Since February, pending sales have picked up in both urban and suburban areas, according to a new Zillow® analysis. But while there are signs of strength in key housing indicators such as rising home values, in both segments, there are a couple of market outliers: San Francisco and New York.
Bidding wars are driving prices up across the country, with year-over-year changes moving similarly across both the urban and suburban areas. This is largely being driven by an inventory drought that has affected much of the nation’s markets.
Regionally, there are some differences. In the Northeast, newly pending sales in urban areas have slowed more and haven’t yet recovered to the same level as the suburbs have. But urban homes in this region typically spend less time on the market compared to suburban properties.
At the local level, two market outliers become apparent: New York and San Francisco. In New York City, for-sale inventory in the five boroughs was up 6.1 percent from last August, while it’s down more than 25 percent nationally. And rental inventory here is up 63 percent YoY. San Francisco has seen an even bigger increase in new listings—for-sale inventory jumped 97 percent YoY, while listing prices decreased 4.9 percent.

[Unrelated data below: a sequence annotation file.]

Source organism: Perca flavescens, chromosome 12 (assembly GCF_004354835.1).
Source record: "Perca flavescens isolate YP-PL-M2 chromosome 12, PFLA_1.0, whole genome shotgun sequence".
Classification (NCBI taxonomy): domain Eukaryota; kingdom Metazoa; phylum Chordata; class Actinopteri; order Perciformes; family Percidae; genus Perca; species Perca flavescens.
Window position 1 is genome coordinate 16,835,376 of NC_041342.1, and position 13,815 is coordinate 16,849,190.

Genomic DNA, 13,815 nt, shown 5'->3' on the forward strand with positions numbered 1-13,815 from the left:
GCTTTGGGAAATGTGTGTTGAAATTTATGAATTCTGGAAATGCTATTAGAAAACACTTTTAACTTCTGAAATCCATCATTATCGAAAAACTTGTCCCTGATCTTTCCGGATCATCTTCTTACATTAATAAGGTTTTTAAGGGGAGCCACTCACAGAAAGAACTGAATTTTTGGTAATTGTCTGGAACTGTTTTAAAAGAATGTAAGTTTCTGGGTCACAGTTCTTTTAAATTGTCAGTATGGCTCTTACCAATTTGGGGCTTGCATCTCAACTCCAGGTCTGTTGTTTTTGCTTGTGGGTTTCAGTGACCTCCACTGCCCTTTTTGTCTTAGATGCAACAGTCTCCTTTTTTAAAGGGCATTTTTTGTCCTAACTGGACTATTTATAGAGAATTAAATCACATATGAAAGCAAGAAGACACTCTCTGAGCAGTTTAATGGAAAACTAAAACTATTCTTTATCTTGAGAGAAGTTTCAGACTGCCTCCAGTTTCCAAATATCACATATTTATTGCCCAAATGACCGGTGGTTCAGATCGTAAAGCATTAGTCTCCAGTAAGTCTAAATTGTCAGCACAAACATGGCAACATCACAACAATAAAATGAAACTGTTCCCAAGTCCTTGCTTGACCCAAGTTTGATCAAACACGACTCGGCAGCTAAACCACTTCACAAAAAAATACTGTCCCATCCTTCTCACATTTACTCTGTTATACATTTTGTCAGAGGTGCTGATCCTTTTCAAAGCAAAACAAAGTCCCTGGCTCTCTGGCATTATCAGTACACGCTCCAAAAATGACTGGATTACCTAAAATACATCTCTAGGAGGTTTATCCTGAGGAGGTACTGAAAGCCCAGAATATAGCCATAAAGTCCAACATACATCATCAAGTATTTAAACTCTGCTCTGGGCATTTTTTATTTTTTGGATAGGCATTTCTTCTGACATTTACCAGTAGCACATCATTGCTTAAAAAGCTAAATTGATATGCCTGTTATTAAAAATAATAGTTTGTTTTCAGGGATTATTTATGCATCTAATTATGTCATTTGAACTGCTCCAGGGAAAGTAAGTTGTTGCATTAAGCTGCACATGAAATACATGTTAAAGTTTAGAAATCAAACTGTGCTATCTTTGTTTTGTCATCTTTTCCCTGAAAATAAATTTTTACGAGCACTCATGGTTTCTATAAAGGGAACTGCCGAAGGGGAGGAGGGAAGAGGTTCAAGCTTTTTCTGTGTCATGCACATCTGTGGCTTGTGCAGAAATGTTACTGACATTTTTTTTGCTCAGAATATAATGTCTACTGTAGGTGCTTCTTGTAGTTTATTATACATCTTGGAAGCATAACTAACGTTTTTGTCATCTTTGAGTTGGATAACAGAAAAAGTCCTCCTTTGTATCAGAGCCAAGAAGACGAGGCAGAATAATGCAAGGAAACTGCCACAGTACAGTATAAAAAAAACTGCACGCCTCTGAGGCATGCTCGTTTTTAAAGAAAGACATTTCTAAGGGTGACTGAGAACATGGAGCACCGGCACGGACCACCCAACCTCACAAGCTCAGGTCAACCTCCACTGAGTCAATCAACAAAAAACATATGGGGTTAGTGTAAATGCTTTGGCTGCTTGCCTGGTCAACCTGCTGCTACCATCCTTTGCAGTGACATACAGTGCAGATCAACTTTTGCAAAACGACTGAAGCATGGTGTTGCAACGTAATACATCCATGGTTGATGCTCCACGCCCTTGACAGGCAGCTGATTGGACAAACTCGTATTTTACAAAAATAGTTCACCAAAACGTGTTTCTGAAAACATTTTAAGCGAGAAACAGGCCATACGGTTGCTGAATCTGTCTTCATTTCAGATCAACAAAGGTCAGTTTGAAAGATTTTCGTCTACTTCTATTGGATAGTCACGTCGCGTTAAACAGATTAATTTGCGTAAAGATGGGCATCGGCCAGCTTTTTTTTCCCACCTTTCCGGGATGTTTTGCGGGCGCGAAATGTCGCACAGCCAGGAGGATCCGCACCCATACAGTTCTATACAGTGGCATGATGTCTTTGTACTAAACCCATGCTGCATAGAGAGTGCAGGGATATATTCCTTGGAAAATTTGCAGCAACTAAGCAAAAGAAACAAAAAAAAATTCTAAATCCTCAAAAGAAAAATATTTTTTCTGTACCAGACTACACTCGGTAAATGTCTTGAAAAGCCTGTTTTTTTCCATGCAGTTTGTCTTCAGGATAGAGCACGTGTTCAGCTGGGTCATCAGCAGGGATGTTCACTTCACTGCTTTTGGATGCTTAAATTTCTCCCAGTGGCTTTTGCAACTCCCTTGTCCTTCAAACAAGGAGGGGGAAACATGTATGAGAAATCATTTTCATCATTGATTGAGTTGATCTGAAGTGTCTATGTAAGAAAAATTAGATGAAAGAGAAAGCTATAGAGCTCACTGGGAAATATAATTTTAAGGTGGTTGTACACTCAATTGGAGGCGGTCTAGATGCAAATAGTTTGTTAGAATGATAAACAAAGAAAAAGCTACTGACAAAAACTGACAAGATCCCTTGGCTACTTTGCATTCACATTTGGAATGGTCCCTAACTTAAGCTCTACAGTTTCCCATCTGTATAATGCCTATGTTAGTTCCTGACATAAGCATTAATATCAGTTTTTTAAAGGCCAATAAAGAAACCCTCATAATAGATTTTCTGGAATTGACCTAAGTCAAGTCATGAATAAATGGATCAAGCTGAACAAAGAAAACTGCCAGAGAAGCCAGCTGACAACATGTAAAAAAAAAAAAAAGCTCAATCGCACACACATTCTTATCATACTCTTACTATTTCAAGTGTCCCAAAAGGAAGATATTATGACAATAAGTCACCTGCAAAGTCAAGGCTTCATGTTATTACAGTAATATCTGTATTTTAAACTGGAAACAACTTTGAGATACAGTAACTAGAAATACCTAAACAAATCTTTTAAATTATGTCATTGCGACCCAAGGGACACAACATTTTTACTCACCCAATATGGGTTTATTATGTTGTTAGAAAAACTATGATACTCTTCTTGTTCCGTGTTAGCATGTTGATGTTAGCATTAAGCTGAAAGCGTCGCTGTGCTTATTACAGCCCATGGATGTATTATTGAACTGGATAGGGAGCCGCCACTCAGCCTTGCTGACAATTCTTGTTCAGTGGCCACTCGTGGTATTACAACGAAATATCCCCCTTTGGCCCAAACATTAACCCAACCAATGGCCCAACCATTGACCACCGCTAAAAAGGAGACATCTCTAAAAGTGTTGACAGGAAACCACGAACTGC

“When you step back and look at the bigger picture, it seems that those writing off urban real estate have done so prematurely,” said Zillow economist Jeff Tucker. “There is some localized evidence of a softer urban market, particularly in the highest-priced markets, San Francisco and Manhattan, and an eye-catching divergence in sale prices, but no evidence of a widespread flight to suburban pastures. The primary issue in much of the country is the inventory drought, both urban and suburban, that’s failing to meet the surprisingly robust demand from buyers eager to lock in record-low mortgage rates.”
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